Five months ago, Sam Raimi thought he'd be prepping "Spider-Man 4" with franchise stars Tobey Maguire and Kirsten Dunst for another go around in one of Sony Pictures' most important franchises.  In fact, word had already leaked that he'd recruited Anne Hathaway and John Malkovich to play the film's villains: the Black Cat and The Vulture.  A few months later, Raimi was gone, "Spider-Man 4" was dead and Sony is currently working on completely rebooting the series under the eye of "500 Days of Summer's" Marc Webb.

One of the reasons why Raimi departed was because of how adamant he was that the Vulture be Spidey's nemesis this go around.  Raimi had fought for the character to be in the third installment, but relented to the studio's demands Venom be worked in to the picture instead.  That choice turned out well at the box office, but left many fans disappointed in what was universally judged the worst film in the series.  For the fourth flick, Raimi thought it would be easier to convince Sony of the Vulture's dramatic merits, but the studio reportedly wanted nothing to do with a villain who looked like he was a weak senior citizen. Instead, the wanted another pretty face they could use as a promotional tool.  It wasn't the only reason Raimi departed the project, but it was a big part of his dispute with the studio over the picture.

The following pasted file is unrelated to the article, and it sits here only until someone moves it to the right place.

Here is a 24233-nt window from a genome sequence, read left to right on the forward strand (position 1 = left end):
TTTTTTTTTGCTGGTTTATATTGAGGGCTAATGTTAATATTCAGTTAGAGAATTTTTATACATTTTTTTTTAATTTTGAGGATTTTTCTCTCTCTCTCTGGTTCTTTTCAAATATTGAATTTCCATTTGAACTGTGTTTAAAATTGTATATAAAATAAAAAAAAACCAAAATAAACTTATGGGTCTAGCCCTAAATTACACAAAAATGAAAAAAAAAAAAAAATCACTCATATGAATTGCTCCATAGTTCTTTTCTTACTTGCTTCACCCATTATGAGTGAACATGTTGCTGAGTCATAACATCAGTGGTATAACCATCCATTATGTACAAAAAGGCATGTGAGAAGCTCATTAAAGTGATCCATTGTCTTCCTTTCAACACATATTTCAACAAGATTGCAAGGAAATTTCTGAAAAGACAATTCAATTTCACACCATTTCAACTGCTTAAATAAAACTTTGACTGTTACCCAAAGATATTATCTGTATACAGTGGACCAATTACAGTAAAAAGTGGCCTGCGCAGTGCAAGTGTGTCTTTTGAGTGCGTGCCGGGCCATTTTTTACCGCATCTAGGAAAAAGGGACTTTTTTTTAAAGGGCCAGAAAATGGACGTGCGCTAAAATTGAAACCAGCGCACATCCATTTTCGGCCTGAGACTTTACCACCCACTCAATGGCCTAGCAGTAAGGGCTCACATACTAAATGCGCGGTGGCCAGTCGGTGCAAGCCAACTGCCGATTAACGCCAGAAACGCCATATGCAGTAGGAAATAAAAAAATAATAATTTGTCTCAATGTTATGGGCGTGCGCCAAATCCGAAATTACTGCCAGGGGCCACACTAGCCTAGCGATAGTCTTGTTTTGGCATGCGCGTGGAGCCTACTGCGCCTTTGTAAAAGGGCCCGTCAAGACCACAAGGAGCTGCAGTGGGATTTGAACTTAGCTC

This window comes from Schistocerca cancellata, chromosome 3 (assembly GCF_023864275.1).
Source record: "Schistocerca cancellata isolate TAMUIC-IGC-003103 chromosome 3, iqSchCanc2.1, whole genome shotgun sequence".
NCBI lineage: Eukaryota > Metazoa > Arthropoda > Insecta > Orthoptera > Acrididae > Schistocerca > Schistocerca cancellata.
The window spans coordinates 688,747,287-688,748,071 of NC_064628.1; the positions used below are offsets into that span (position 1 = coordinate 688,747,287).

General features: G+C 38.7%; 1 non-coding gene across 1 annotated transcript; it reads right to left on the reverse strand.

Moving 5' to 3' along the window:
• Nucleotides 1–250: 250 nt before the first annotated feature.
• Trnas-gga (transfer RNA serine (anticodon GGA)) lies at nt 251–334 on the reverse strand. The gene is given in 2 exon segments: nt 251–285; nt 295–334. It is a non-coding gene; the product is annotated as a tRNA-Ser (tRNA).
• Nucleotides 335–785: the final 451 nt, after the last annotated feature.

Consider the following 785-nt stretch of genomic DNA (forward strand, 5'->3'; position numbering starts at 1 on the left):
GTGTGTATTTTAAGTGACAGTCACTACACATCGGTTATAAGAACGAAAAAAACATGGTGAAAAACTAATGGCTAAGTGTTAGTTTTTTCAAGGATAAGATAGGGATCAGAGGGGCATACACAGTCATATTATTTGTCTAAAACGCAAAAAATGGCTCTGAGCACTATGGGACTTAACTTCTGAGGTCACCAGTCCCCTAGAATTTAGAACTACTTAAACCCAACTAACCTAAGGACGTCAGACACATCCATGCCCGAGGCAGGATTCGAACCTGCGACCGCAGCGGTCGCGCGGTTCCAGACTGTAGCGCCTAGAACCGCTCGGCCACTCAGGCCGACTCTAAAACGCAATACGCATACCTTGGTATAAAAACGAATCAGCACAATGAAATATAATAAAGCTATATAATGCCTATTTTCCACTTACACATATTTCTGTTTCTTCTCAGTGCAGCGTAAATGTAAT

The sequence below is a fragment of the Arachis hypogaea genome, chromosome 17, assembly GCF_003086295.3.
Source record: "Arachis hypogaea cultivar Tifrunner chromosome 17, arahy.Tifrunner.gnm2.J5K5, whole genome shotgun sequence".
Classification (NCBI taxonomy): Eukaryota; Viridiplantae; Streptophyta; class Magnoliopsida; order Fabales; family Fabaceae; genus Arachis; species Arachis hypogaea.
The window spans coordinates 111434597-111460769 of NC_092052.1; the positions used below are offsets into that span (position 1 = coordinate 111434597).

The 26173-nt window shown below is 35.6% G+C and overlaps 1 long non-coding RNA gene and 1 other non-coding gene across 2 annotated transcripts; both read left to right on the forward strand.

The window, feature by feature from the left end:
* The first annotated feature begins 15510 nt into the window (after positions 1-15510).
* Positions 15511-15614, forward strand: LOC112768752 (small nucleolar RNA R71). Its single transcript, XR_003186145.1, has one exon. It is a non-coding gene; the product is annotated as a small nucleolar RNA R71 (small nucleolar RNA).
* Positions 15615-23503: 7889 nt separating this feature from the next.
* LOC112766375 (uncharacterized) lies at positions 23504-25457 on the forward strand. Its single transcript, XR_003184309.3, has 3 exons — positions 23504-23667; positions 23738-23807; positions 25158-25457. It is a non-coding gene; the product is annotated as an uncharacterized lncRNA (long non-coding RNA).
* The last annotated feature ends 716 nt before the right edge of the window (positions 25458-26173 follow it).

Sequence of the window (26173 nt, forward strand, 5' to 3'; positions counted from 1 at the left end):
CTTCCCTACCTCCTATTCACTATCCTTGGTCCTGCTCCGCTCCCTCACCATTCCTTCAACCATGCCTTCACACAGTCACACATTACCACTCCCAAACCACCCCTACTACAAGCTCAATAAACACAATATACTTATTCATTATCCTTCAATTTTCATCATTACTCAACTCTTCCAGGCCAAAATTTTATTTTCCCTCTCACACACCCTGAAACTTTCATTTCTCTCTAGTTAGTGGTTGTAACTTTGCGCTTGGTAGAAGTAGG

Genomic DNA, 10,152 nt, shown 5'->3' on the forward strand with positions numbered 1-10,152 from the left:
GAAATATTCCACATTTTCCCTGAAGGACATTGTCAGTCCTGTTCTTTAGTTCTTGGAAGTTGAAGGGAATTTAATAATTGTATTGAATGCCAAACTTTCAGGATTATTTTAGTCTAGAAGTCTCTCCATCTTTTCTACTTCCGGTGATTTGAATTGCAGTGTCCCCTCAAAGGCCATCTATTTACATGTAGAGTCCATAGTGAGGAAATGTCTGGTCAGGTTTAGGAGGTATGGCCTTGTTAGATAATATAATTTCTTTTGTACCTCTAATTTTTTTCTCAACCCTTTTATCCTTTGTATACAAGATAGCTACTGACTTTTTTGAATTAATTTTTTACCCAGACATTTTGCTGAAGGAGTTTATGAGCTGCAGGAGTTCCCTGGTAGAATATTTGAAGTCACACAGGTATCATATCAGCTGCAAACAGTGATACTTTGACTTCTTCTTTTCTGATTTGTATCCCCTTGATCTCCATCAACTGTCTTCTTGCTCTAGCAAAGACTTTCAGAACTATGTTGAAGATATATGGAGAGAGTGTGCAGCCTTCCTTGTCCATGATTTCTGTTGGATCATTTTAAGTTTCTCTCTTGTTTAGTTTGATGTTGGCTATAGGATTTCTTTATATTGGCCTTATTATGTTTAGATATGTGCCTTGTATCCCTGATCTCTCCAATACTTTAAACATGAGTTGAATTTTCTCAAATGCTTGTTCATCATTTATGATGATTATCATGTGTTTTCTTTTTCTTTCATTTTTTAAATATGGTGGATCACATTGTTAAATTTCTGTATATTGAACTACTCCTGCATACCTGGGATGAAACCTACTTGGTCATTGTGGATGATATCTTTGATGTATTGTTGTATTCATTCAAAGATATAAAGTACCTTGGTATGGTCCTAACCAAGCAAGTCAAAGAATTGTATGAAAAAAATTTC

The 57-year-old Malkovich hasn't spoken much of the "Spider-Man 4" mishap, but the part would have been an interesting way to cap off the acclaimed actor's trio of genre roles.  Malkovich has already shot "Jonah Hex" Josh Brolin (based on the DC Comic), is currently filming the thriller "Red" (based on a graphic novel) and is now committed to star in "Transformers 3" for director Michael Bay.  

HitFix spoke to Malkovich on the set of "Red" earlier this month about his long-expected Vulture role and his thoughts on how it all fell apart.  As you'd expect, the "Dangerous Laison's" legend said he was "disappointed" by the outcome.

"I like Sam and I like Tobey and all that stuff and the producers -- two of whom who I’ve met before," Malkovich says.

Moreover, the actor isn't sure why the studio wouldn't have wanted the Vulture.  Especially based on the reaction he'd heard of from comic fans.  Malkovich notes, "I think a lot of the people who follow that genre -- but I don't know if it's the fanboy base -- that the fanboys approved of that character as an adversary for [Spider-Man]."


It is unclear who the villain will be in the new, untitled "Spider-Man" incarnation, but it certainly won't be Malkovich.  He'll be experiencing the unique drama of Michael Bay set for the first time.  In the long run, we somehow suspect he'll find that much more amusing.

Katie Hasty contributed to this report.